The idea for Buoy Up came to me while gazing at this photo. Shakira, radiant in her first pregnancy, and her partner, Real Madrid star Gerard Pique, had posed for a series of luscious photos to announce to the world the coming of their baby.
Any gossip magazine would have paid top dollar to feature these shots, but instead Shakira gave them to UNICEF to release in conjunction with an online campaign to raise money to prevent child mortality.
Unsurprisingly, the photos blew up the internet. Every blog, every online publication, seemingly every major newspaper picked up the story of Shakira’s pregnancy announcement and the fundraising campaign. I, a naive and relatively new member of UNICEF HQ’s social media team, assumed that bajillions of dollars of donations would follow. I was wrong.
What this taught me: even with the most incredible, exclusive photos, raising money online can be a real bitch. Nonprofits have communications and marketing teams that put in hours and hours of work into getting the names of their organizations out there. That is if they’re lucky enough to have a communications or marketing team. Most small ones don’t.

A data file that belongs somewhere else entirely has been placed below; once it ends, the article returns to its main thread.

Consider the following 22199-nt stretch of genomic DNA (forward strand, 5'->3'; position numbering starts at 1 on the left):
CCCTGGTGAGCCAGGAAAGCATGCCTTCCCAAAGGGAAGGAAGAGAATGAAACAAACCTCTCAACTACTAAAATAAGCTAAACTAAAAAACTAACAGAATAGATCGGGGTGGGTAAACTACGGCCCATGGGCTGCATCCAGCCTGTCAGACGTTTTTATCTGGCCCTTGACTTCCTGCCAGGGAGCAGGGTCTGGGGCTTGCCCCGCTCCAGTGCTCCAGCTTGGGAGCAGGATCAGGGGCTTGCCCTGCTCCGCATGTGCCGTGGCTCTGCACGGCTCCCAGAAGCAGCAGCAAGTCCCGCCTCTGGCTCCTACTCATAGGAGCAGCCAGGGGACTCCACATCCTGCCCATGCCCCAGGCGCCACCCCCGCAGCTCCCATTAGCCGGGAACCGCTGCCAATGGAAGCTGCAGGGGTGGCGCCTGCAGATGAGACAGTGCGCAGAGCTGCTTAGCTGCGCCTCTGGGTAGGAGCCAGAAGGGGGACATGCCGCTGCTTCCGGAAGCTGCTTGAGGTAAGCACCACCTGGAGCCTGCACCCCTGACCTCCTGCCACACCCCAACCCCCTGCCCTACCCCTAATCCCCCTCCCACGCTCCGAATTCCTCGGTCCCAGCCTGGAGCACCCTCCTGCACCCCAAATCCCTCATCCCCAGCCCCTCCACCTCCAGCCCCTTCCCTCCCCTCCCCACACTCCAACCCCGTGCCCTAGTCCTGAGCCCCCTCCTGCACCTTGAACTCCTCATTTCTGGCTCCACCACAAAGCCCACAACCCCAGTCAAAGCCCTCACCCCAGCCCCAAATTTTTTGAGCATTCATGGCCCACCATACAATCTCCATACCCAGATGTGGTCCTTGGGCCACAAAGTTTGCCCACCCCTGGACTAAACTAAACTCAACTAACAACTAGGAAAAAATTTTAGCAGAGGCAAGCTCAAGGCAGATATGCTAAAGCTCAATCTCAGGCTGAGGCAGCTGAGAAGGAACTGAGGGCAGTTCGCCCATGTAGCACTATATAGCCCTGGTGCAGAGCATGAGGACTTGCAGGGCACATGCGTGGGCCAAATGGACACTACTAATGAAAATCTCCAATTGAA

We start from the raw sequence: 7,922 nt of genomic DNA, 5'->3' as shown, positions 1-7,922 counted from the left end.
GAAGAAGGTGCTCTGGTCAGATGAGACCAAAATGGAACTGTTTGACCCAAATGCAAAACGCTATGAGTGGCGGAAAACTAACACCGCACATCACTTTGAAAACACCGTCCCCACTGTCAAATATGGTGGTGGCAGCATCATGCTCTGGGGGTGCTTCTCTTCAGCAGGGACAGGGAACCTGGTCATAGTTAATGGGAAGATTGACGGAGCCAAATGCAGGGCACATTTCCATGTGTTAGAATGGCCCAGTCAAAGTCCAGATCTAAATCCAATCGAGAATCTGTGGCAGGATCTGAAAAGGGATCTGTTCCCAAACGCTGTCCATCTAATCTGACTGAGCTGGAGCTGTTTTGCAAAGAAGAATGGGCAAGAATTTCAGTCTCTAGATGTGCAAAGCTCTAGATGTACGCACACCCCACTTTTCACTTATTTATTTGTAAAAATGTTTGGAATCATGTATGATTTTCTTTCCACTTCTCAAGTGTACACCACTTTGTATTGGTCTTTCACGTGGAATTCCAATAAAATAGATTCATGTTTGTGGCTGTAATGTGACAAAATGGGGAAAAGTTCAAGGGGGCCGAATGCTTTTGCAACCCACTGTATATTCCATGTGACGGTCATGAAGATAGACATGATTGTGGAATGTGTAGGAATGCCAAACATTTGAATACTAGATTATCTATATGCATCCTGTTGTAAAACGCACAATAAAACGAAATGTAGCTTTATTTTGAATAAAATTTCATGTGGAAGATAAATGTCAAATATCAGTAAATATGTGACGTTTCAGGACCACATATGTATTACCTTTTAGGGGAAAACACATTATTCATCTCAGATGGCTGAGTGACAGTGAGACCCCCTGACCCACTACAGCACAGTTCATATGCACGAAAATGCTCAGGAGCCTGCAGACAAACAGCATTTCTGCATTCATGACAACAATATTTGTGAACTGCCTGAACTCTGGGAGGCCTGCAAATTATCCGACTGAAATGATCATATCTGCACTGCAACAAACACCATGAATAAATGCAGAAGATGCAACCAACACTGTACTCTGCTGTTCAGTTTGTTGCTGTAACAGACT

“There has to be a way to capitalize every time UNICEF’s name was mentioned in an article,” I thought to myself.
And then the Syrian civil war intensified. And then a typhoon devastated the Philippines. More battles in the Central African Republic and South Sudan. Then Ebola. All affecting children, all taxing emergency programs in need of funding.
All the while, journalists would reach out to our experts for context, for news on the ground. Their stories would inform millions of the issues. And I would see many of those millions come to our social presence and demand to know what they could do to help.
Why shouldn’t every time a nonprofit is mentioned in the press, on a blog, heck, anywhere on the internet, there be a way to donate effortlessly to it? Why shouldn’t every news story about a disaster or a cause have an easy way to find the organization that’s working on fixing the problem?
That’s what we’re building with Buoy Up.